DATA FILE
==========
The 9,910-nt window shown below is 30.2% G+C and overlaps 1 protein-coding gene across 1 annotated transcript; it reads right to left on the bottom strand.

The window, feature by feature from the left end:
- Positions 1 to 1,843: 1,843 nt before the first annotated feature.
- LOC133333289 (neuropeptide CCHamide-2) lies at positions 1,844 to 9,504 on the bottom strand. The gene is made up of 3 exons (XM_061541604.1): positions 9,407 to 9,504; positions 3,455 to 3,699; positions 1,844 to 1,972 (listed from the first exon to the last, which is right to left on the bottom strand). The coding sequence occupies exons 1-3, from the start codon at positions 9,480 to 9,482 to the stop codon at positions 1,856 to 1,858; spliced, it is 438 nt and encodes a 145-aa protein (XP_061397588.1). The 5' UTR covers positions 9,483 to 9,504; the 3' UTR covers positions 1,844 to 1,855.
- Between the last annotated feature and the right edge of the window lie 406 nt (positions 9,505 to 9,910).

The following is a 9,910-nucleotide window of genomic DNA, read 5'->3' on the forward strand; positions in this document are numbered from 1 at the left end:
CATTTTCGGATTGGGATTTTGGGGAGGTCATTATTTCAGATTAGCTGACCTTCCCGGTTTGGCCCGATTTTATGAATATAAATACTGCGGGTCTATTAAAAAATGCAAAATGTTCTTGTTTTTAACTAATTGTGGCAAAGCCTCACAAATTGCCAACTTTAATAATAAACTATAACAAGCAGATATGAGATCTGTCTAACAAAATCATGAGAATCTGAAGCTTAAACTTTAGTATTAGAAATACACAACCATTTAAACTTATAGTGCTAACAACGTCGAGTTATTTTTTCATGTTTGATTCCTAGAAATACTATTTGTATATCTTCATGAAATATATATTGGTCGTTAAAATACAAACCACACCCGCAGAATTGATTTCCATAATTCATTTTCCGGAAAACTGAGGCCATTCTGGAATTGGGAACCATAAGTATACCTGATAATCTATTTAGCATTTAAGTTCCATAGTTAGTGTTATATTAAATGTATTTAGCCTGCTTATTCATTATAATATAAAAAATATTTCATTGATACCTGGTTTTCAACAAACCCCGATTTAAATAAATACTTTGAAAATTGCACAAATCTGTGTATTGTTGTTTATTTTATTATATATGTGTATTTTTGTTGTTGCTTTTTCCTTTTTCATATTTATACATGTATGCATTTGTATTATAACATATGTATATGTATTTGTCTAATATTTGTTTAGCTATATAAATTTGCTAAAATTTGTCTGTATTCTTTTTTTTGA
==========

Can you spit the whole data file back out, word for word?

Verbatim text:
The 9,910-nt window shown below is 30.2% G+C and overlaps 1 protein-coding gene across 1 annotated transcript; it reads right to left on the bottom strand.

The window, feature by feature from the left end:
- Positions 1 to 1,843: 1,843 nt before the first annotated feature.
- LOC133333289 (neuropeptide CCHamide-2) lies at positions 1,844 to 9,504 on the bottom strand. The gene is made up of 3 exons (XM_061541604.1): positions 9,407 to 9,504; positions 3,455 to 3,699; positions 1,844 to 1,972 (listed from the first exon to the last, which is right to left on the bottom strand). The coding sequence occupies exons 1-3, from the start codon at positions 9,480 to 9,482 to the stop codon at positions 1,856 to 1,858; spliced, it is 438 nt and encodes a 145-aa protein (XP_061397588.1). The 5' UTR covers positions 9,483 to 9,504; the 3' UTR covers positions 1,844 to 1,855.
- Between the last annotated feature and the right edge of the window lie 406 nt (positions 9,505 to 9,910).

The following is a 9,910-nucleotide window of genomic DNA, read 5'->3' on the forward strand; positions in this document are numbered from 1 at the left end:
CATTTTCGGATTGGGATTTTGGGGAGGTCATTATTTCAGATTAGCTGACCTTCCCGGTTTGGCCCGATTTTATGAATATAAATACTGCGGGTCTATTAAAAAATGCAAAATGTTCTTGTTTTTAACTAATTGTGGCAAAGCCTCACAAATTGCCAACTTTAATAATAAACTATAACAAGCAGATATGAGATCTGTCTAACAAAATCATGAGAATCTGAAGCTTAAACTTTAGTATTAGAAATACACAACCATTTAAACTTATAGTGCTAACAACGTCGAGTTATTTTTTCATGTTTGATTCCTAGAAATACTATTTGTATATCTTCATGAAATATATATTGGTCGTTAAAATACAAACCACACCCGCAGAATTGATTTCCATAATTCATTTTCCGGAAAACTGAGGCCATTCTGGAATTGGGAACCATAAGTATACCTGATAATCTATTTAGCATTTAAGTTCCATAGTTAGTGTTATATTAAATGTATTTAGCCTGCTTATTCATTATAATATAAAAAATATTTCATTGATACCTGGTTTTCAACAAACCCCGATTTAAATAAATACTTTGAAAATTGCACAAATCTGTGTATTGTTGTTTATTTTATTATATATGTGTATTTTTGTTGTTGCTTTTTCCTTTTTCATATTTATACATGTATGCATTTGTATTATAACATATGTATATGTATTTGTCTAATATTTGTTTAGCTATATAAATTTGCTAAAATTTGTCTGTATTCTTTTTTTTGA